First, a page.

Filmmaker Anthony Giacchino‘s film, The Camden 28, featured historian Howard Zinn. Upon hearing about Howard Zinn’s death last week, Anthony sent in this tribute to “the People’s Historian.”
Just last Saturday, I emailed Howard Zinn to tell him I was going to attend a performance of his wonderful play, Marx in Soho, outside Philadelphia. I had planned on following up with him this week…
Like most people, I first encountered Howard through his writing. For me, however, it wasn’t A People’s History, but rather, a short piece in which he criticized the movie Mississippi Burning for portraying J. Edgar Hoover’s FBI as heroic warriors for civil rights (I’m not sure if this is exactly what I read — it probably is — but click here to read “The Federal Bureau of Intimidation.”) I could feel my mind turning — I don’t know any other way to describe it — as I read Howard’s words. His personal perspective, his contextualization of events, and his cutting humor just blew me away.
Fast forward a year or two, and a few of his books, and I’m working on my documentary about the Camden 28. “Oh my god — Howard Zinn testified at the C28 trial!!” Howard’s testimony was crucial for the defense’s case, and not just because he explained to the jury the importance of civil disobedience throughout American history, or because he retold the history of the Vietnam War as chronicled by the Pentagon Papers. His testimony was also significant because it had a tremendous impact on Betty Good, mother of C28 defendant Bob Good. Mrs. Good had lost another son in the war and actually left the courtroom in tears during Howard’s testimony. But the power and clarity of his words helped produce an incredible personal testimony from Betty Good, who took the stand the next day in what became the emotional highpoint of the trial. After hearing Howard detail the war’s secret history, and particularly its economic underpinnings, Mrs. Good asked: did my son die in Vietnam for (as Howard put it) “tin, rubber and oil?”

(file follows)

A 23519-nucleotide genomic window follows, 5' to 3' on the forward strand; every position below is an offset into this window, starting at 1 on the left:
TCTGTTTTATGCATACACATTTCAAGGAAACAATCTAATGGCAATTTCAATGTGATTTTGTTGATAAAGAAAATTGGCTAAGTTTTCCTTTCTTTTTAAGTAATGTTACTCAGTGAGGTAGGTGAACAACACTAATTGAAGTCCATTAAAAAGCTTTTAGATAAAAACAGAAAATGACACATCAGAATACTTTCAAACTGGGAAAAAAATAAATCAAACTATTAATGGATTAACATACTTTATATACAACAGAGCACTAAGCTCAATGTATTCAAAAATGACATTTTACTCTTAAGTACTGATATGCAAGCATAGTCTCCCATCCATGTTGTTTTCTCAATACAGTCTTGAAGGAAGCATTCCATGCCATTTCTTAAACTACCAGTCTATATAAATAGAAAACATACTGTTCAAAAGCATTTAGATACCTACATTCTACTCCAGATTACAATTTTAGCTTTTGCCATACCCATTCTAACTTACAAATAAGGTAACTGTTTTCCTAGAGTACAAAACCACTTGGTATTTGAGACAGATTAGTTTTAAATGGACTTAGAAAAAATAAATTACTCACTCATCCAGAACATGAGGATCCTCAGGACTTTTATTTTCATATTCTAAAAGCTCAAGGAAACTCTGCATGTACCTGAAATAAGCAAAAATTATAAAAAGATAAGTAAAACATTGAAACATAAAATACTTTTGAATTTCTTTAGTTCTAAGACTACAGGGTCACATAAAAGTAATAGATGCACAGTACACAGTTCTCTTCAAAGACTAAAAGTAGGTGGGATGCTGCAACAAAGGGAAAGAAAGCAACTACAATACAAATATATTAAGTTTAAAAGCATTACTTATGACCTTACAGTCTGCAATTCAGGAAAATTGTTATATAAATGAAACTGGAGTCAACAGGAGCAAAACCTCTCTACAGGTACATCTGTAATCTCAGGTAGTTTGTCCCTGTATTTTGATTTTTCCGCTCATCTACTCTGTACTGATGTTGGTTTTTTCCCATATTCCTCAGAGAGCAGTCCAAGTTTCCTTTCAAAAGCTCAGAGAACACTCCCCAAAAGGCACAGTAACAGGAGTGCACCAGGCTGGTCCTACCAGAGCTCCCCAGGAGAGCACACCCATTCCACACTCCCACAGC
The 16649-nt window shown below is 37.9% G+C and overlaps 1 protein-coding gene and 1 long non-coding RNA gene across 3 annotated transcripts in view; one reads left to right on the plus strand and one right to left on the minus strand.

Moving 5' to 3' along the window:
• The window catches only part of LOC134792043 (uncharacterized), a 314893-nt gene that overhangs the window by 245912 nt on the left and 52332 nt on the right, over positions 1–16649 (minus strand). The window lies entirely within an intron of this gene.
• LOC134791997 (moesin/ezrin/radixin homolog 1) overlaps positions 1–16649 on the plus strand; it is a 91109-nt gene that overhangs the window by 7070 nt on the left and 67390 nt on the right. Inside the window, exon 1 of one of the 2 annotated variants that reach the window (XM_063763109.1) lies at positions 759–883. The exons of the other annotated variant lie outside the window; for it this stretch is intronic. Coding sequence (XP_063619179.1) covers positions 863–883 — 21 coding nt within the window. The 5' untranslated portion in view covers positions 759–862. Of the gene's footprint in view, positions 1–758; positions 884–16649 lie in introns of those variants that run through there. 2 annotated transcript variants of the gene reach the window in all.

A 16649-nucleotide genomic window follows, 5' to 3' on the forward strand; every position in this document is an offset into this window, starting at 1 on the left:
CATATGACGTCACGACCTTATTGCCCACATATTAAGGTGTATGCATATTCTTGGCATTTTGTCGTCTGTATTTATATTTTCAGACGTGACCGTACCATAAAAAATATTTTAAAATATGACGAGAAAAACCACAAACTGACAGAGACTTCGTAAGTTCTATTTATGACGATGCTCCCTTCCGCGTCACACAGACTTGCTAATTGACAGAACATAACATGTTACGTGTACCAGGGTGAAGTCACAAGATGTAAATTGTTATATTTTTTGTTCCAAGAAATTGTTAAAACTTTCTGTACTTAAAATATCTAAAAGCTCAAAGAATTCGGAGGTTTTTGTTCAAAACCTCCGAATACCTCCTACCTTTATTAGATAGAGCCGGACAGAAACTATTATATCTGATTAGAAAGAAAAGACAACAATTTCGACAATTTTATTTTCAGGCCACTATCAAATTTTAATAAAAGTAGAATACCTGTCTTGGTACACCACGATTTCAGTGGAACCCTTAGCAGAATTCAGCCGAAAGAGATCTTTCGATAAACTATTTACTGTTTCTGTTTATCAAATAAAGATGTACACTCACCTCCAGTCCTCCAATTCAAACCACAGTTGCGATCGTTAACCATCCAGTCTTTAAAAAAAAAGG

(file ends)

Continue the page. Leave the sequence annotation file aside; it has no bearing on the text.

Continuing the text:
We had to get Howard for the film.
So I called him at home, since his number was listed. I’m not sure why I was surprised that he answered the phone — it was his home after all — but I think I was a bit awestruck. I introduced myself, stumbled through an explanation of what I was doing, and asked if he’d be in the film. “The Camden 28,” he said, rattling off a number of the defendants’ names. He was happy to help and ended up doing two sessions for the documentary. But what really struck me about Howard was that despite his world-renowned reputation as the “People’s Historian,” he was so down-to-earth, so likable, a deeply modest human being. I think everyone who has known or met him will tell you that.
The well-known Marxism that “Philosophers have merely interpreted the world. The point is to change it.” shows up in Howard’s play, Marx in Soho. The line stuck with me when I saw the play last week, and it seems appropriate now. Howard’s life of teaching, writing, and personal activism (his testimony at the C28 trial included) surely went beyond interpreting the world.